I must say !!

  28. I think that this new requirement is unnecessarily burdensome to investigators and not necessarily useful to reviewers. When the biosketch was trimmed to 15 publications some years ago, most reviewers began to ignore it and do a PubMed search to get a complete picture of the applicant, anyway. From the applicant’s viewpoint, this is just one more distraction from science. In addition to adopting the new format, the applicant will have to annoy his/her collaborators and consultants to waste their time to provide the new forms.
    Please reconsider.

  29. At what point can we acknowledge that good ideas can come from anywhere? This new biosketch further stacks the deck against those who did not do their graduate/post-doctoral work for a Nobel Prize winner or Howard Hughes Investigator. These individuals can undoubtedly claim enormous impacts-but how much of that was due to their own creativity as opposed to the immense influence wielded by their mentors? We should be going in the opposite direction-how about removing the biosketch altogether! Without the easy to obtain heuristic data such as the Investigators name, Institution and history, all we are left with is the actual research proposal. NIH has resisted this for years under the claim that “applications can never really be anonymous” because “someone will guess who the PI is”. Tell that to the Gates Foundation, who very quickly decided that stripping this type of information away worked just fine. As someone who has served on multiple NIH panels throughout the years it is obvious when an investigator is qualified to do the work, because the proposal is extremely well written, with proposed experiments well supported by preliminary data.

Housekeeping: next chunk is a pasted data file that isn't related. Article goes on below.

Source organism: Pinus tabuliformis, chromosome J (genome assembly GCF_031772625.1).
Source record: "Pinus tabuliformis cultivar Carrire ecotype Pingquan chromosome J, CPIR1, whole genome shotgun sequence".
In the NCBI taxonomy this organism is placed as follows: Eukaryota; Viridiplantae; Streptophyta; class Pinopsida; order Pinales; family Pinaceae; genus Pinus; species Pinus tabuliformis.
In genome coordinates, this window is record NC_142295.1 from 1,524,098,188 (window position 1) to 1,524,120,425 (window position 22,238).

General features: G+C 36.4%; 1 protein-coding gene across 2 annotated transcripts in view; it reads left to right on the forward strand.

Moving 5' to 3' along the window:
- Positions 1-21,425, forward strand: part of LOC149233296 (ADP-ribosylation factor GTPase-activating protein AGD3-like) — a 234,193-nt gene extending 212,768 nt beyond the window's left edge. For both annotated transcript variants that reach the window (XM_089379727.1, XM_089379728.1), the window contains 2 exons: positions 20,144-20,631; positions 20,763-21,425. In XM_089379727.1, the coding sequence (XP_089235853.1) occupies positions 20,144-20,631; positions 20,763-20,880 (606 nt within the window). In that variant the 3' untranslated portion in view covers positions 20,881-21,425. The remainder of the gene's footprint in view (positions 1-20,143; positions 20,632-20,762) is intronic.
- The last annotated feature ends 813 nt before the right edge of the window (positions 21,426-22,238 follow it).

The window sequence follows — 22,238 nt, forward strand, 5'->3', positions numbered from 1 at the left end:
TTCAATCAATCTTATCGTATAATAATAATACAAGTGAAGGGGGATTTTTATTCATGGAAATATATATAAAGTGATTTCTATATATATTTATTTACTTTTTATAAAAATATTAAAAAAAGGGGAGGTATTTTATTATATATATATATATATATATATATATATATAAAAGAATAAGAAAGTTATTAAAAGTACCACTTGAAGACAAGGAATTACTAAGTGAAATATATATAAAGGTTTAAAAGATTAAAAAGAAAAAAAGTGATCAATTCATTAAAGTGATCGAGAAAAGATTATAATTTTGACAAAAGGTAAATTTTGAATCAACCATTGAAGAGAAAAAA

30. Terrible idea! And implemented on a very flimsy basis! Does anyone think that
    1) reviewers want to hear the applicant trumpet in an subjective and biased manner their prior accomplishments and,
    2) this trumpeting has much if anything to do with the application under review??

  31. Thus far, there have been 15 negative comments. I agree with all of them. This is simply more administrative work for grant writers and reviewers (who now have to muck through the fluff piece to find the truth). As previously noted by CD0, as phrased, the survey questions are meaningless because they are not in comparison to the current format. Also, the small sample size is a significant issue. Of all people, I would hope the Deputy Director of Extramural Research would be able to look at a simple data set and arrive at an appropriate conclusion. In this case, the right conclusion is obviously “don’t change it”. The only thing the data truly point to is that this will be bad for ESI’s. I’m not ESI, but this should be a MAJOR red flag. The previous comment about now having to go to PubMed to assess impact is also spot on. During study sections, we reviewers will now have to keep a separate PubMed window open instead of using the biosketch.